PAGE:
Normalization is the process of adjusting values measured on different scales to an imaginary common scale. If I talk in terms of an exam then Normalization is the process of adjusting marks obtained by students in a shift to a notionally common score.
Bringing marks to a common level considering different difficulty levels across different shifts/slots of an exam is called Normalization and marks after adjustment are called Normalized Marks.
Role of Normalization in Exam
It was all good till all students were getting the same question paper in an exam. But the scenario now is different. Because of the increasing number of students, exams now are being conducted in multiple shifts/slots and each shift has a different question paper. For example, AAI recently conducted ATC exam in 3 shifts i.e. Morning, Afternoon, and Evening Shifts. So there are chances that questions in one shift can be tougher than in other shifts. In other words, the difficulty level of a question paper in one shift can be different from another. So students who get easy question papers might score higher than the students in other shifts with difficult question papers. In fact, this can be easily noticed by looking at the average score and total score in a particular shift. The average score and total score will be higher in shift with an easy question paper.
One can’t just say I was unlucky I got a difficult question paper. There must be something to ensure that each and every student across all the shifts in an exam should get a question paper with the same difficulty level. So ‘Normalization of Marks’ is something which was introduced to remove this discrepancy in exams. To make the game fair, Normalization of marks is done for all candidates who write the exam a particular post across all shifts. Usually, the marks of students in shift with difficult question papers are increased proportionally to match with other shifts in terms of difficulty level.
Normalization Method Used by AAI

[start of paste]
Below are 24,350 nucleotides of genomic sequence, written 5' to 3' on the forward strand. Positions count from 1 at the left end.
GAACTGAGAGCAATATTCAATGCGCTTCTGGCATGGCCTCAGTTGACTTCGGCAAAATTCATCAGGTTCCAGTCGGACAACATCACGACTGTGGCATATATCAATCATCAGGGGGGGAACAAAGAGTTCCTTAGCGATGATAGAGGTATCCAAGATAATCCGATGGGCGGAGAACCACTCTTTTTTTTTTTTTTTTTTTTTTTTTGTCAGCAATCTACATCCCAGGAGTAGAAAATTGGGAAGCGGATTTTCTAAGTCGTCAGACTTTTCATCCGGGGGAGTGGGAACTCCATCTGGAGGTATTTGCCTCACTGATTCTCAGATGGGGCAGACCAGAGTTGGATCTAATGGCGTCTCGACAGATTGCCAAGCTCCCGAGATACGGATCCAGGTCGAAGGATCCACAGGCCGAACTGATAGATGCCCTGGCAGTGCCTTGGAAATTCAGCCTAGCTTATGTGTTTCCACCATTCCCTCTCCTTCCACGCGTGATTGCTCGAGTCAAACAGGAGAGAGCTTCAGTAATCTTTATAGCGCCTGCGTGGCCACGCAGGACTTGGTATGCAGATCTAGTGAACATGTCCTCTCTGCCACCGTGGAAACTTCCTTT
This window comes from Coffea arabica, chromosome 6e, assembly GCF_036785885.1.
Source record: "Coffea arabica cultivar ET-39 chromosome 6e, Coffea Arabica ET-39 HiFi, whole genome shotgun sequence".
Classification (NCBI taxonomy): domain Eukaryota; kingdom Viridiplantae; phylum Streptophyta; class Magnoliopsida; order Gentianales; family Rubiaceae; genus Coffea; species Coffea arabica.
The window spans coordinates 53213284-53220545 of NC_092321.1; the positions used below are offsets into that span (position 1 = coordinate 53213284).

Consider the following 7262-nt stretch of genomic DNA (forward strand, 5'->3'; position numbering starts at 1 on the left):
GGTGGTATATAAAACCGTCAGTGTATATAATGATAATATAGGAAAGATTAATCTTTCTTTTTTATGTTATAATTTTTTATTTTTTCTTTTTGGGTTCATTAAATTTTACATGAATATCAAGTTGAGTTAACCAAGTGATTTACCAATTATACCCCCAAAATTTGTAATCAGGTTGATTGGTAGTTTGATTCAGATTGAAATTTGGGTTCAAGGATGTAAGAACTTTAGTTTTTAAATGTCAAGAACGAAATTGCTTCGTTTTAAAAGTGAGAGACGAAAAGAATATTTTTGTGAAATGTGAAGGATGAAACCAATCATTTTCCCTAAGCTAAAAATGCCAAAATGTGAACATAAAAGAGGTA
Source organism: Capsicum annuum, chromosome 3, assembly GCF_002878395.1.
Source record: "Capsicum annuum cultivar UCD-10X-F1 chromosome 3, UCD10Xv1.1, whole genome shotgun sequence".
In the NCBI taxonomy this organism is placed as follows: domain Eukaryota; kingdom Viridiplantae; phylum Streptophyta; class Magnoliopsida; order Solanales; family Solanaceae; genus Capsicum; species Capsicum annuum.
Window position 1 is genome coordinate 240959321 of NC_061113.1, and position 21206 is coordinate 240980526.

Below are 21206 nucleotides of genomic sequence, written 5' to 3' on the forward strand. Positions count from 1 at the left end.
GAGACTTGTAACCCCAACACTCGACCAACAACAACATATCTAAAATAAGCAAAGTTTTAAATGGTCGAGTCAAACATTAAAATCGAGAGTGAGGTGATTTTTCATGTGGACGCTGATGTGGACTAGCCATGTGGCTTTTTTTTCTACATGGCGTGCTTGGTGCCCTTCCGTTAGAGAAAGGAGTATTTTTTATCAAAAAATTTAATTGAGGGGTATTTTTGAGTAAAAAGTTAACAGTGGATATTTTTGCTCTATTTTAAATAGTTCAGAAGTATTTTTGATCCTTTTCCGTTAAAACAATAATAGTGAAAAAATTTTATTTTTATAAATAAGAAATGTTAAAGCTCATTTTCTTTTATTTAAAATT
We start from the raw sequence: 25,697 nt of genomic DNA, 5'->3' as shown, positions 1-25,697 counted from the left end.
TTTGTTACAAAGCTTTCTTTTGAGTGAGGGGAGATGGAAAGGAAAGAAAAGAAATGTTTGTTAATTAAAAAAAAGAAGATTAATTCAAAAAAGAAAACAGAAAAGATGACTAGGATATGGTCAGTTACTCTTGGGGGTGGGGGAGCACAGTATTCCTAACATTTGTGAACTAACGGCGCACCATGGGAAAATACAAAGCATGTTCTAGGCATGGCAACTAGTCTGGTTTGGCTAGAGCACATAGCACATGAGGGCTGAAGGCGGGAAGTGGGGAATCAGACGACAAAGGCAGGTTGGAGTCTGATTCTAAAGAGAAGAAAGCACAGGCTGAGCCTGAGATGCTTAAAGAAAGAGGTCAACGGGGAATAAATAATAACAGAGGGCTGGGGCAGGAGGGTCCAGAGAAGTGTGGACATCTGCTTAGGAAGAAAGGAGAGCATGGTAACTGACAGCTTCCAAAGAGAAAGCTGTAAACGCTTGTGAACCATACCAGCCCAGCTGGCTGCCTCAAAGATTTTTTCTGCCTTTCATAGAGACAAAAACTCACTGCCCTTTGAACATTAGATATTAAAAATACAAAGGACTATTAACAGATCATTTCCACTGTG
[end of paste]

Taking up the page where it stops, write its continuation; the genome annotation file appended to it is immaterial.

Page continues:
Airports Authority of India uses a different formula for normalization than other Exam conducting bodies like RRB, SSC, etc. The purpose however is the same. In order to apply the normalization formula, AAI looks for the following 2 things –
- The average score for each Shift
Xav = total marks scored by candidates in a shift divided by no. of candidates in the shift.
- Standard Deviation of the score for each Shift.
N = Number of candidates
X = Raw score of candidates
L = Total Raw score for all candidates in a shift
Xav = Average which is the total marks divided by no. of candidates.
x = Raw Score of Candidate – Simple Average (X-Xav)
Standard Deviation (S) = (Σ x²)/N
Normalization Formula used by AAI
Now have a look at the formula for how AAI figures out the normalized score of a candidate. A shift with the highest average of raw scores is generally taken as the base for normalization.
Normalized Score for each candidate (Xn) = Xn = (S2 / S1) * (X – Xav) + Yav
- S2 is the Standard Deviation of the shift with the Highest Average Score (taken as Base for normalization)
- S1 is the Standard Deviation for the corresponding shift (to be scaled to S2)
- X is the Raw score(actual score) of a candidate
- Xav is the Simple average of the Shift
- Yav is the Average corresponding to the shift with the highest Average
Let’s understand this by an example
Suppose the exam was conducted in 2 shifts: M (Morning) and E (Evening)
Assume that the total candidates in M and E shifts are 5 (A, B, C, D, and E) and 4 (K, L, N, and P) respectively, although, in the actual scenario, the number of candidates is in thousands. Candidates in each shift scored the following marks:
Morning Shift: – A: 75, B: 80, C: 85, D: 65,E: 70
Evening Shift: – K: 75, L : 80, N : 90, P: 95
Average score of M shift= (75+8+85+65+70)/5= 375/5 = 75 (Difficulty level = High)
Average score of E shift= 340/4= 85 (Difficulty level = Low)
Based on the average score, we can derive that the difficulty level of questions in the Morning shift is High. Normalization will be done w.r.t. Evening shift marks.
Standard Deviation of M shift(Sm): (0+25+100+100+25)/5 = 50, [as SD = (Σ x²)/N]
Similarly SD of Evening shift(Se)= (100+25+25+100)/4= 62.5
Normalized Score for each candidate (Xn) = (Se / Sm) * (X – Xav) + Yav
Normalized Marks of A: (62.5/50)*(75-75)+85=85 (Actual marks scored were: 75)
Normalized Marks of B: (62.5/50)*(80-75)+85=91.25 (Actual marks scored were: 80)
Normalised Marks of C: (62.5/50)*(85-75)+85=97.5 (Actual marks scored were: 85)
Normalised Marks of D: (62.5/50)*(65-75)+85=72.5 (Actual marks scored were: 65)
Normalized Marks of E: (62.5/50)*(70-75)+85=78.75 (Actual marks scored were: 70)
From the example above, You can see that 75 marks in the Morning shift are equivalent to 85 marks in the Evening shift. The selection of low-scoring students in tough shifts instead of little high-scoring students in easy shifts thus makes complete sense. Selection lists are prepared based on normalized scores instead of original scores. Hope you now understand the concept of normalization and how normalized marks are figured out.